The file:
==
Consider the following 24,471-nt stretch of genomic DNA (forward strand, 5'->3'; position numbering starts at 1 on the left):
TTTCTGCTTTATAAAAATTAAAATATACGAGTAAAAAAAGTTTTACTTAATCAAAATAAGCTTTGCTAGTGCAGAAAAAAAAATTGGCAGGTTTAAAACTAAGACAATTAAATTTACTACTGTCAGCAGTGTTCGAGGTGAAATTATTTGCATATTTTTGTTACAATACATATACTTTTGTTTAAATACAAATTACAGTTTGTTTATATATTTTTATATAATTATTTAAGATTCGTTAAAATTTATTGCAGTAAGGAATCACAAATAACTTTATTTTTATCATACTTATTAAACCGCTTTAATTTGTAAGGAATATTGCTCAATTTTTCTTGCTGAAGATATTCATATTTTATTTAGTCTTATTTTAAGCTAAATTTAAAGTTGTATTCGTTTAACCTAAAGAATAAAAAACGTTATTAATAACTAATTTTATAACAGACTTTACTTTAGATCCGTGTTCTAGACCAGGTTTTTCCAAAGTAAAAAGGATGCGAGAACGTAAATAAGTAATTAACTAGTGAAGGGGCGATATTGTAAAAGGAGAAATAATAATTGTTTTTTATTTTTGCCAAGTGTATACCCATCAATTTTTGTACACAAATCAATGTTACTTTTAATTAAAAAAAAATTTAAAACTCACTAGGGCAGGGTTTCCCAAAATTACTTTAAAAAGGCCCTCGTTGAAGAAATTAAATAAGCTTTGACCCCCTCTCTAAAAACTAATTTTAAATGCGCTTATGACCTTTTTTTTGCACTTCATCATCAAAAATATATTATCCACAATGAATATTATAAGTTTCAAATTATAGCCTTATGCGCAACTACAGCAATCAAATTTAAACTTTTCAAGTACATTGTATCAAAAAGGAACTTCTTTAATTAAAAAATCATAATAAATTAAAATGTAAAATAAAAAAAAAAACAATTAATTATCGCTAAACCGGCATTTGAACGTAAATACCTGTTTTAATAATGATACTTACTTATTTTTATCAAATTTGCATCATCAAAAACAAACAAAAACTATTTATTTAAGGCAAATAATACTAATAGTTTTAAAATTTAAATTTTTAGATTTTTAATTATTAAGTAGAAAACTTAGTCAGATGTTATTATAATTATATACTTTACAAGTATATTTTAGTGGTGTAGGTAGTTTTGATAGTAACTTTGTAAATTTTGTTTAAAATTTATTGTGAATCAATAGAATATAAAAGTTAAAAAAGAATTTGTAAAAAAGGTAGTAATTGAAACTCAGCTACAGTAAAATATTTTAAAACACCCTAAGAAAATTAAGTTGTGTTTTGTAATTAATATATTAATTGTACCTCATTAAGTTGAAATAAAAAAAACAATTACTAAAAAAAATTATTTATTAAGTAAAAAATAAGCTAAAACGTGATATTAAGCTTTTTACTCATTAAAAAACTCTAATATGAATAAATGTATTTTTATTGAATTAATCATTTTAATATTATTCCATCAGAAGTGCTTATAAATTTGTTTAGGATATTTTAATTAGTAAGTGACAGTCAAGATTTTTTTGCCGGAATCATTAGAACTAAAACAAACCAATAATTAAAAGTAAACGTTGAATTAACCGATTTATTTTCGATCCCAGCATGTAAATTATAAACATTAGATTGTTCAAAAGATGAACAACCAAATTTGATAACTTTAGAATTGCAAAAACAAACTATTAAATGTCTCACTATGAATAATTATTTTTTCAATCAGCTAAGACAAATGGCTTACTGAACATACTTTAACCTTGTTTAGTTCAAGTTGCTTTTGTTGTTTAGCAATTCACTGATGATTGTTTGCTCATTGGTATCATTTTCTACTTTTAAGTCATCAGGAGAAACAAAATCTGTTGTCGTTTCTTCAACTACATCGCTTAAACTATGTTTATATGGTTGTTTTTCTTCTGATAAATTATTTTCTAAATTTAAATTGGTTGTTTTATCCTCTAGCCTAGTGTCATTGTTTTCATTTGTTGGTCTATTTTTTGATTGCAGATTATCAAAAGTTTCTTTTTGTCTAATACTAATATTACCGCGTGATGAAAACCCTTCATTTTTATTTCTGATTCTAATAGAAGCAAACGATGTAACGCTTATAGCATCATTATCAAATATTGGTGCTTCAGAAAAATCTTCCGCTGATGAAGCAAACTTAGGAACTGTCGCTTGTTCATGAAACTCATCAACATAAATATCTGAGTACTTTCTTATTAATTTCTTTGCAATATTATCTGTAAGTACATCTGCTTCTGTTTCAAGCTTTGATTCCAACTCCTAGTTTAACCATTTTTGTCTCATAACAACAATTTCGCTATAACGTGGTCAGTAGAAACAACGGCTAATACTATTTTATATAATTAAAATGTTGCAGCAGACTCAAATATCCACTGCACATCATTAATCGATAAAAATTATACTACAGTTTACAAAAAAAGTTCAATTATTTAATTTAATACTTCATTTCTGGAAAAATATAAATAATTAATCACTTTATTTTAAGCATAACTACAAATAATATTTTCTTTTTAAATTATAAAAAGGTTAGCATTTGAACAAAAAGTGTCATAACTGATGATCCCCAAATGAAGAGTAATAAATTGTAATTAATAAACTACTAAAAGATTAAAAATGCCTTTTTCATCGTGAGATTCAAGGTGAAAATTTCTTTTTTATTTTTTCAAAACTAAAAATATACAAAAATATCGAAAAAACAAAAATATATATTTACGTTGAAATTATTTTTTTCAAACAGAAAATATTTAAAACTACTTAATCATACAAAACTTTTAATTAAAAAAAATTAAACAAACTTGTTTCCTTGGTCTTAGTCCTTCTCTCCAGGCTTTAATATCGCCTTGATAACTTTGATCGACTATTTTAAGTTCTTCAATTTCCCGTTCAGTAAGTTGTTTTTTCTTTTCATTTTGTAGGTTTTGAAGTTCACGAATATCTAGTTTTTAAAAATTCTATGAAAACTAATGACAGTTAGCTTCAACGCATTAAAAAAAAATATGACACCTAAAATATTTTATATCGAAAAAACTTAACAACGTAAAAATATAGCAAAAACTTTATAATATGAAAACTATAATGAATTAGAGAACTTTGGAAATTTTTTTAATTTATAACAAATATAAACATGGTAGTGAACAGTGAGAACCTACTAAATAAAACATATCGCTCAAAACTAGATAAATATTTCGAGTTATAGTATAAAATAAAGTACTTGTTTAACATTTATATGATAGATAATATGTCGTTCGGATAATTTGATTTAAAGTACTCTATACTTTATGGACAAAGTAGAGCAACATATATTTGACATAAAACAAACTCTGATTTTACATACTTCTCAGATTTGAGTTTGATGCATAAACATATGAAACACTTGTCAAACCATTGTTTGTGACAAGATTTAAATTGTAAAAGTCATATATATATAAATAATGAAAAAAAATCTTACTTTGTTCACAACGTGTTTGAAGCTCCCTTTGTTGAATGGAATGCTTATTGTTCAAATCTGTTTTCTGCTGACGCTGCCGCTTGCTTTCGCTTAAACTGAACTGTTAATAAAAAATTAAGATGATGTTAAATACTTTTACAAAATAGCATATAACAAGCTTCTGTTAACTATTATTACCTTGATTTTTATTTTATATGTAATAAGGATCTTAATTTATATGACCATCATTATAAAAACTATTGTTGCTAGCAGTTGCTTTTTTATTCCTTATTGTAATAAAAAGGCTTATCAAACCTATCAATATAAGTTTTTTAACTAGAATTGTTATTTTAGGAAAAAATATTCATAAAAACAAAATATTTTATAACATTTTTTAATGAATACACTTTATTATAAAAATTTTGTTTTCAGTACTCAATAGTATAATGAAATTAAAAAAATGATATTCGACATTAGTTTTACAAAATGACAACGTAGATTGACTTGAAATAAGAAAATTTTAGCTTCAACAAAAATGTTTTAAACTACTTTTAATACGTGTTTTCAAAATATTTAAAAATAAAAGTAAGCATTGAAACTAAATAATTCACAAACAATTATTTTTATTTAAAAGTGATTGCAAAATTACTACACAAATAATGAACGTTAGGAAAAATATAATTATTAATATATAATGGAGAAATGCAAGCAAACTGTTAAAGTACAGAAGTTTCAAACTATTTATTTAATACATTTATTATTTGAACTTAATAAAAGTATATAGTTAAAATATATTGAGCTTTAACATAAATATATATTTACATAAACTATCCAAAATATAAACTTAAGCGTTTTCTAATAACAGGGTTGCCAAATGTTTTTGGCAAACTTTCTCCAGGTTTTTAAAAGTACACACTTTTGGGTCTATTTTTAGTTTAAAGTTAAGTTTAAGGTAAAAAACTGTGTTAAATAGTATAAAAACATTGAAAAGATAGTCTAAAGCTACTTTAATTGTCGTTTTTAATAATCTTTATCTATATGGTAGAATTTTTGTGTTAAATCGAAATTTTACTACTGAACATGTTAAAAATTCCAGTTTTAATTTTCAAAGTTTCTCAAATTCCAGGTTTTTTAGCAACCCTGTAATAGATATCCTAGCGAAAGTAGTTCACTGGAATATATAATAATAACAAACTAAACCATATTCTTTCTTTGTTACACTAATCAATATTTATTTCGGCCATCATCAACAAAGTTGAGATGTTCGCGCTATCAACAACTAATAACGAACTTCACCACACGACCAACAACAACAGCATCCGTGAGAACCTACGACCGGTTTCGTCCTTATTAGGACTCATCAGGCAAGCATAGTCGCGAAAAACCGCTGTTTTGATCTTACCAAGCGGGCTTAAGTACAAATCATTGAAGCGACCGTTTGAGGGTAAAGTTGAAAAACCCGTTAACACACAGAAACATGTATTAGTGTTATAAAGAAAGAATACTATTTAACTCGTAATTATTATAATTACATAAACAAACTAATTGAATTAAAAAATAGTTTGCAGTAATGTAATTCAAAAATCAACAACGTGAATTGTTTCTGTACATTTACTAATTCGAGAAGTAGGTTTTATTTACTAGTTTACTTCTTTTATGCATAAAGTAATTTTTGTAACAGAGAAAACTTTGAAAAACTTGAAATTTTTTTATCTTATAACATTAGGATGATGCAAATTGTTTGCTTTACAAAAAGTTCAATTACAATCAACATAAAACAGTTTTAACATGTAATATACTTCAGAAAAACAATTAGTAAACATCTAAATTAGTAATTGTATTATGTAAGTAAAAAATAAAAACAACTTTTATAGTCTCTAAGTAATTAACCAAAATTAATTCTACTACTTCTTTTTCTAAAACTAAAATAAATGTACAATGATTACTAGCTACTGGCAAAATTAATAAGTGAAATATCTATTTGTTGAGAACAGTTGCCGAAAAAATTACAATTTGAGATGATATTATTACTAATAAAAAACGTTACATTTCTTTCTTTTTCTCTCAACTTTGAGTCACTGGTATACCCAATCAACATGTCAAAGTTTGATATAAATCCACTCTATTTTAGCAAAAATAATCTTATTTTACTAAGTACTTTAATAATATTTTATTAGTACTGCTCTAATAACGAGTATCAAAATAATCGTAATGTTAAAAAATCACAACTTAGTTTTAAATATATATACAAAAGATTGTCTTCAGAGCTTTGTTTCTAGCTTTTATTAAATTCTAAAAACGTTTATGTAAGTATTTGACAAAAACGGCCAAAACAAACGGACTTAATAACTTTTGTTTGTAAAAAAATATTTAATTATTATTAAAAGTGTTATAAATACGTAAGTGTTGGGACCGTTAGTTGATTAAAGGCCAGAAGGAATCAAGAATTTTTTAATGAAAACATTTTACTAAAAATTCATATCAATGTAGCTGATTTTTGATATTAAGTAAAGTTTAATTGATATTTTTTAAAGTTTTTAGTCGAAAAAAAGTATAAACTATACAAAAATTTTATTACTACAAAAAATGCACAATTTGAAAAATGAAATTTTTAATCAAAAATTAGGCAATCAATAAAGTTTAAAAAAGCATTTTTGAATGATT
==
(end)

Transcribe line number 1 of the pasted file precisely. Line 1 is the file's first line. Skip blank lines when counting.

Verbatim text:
Consider the following 24,471-nt stretch of genomic DNA (forward strand, 5'->3'; position numbering starts at 1 on the left):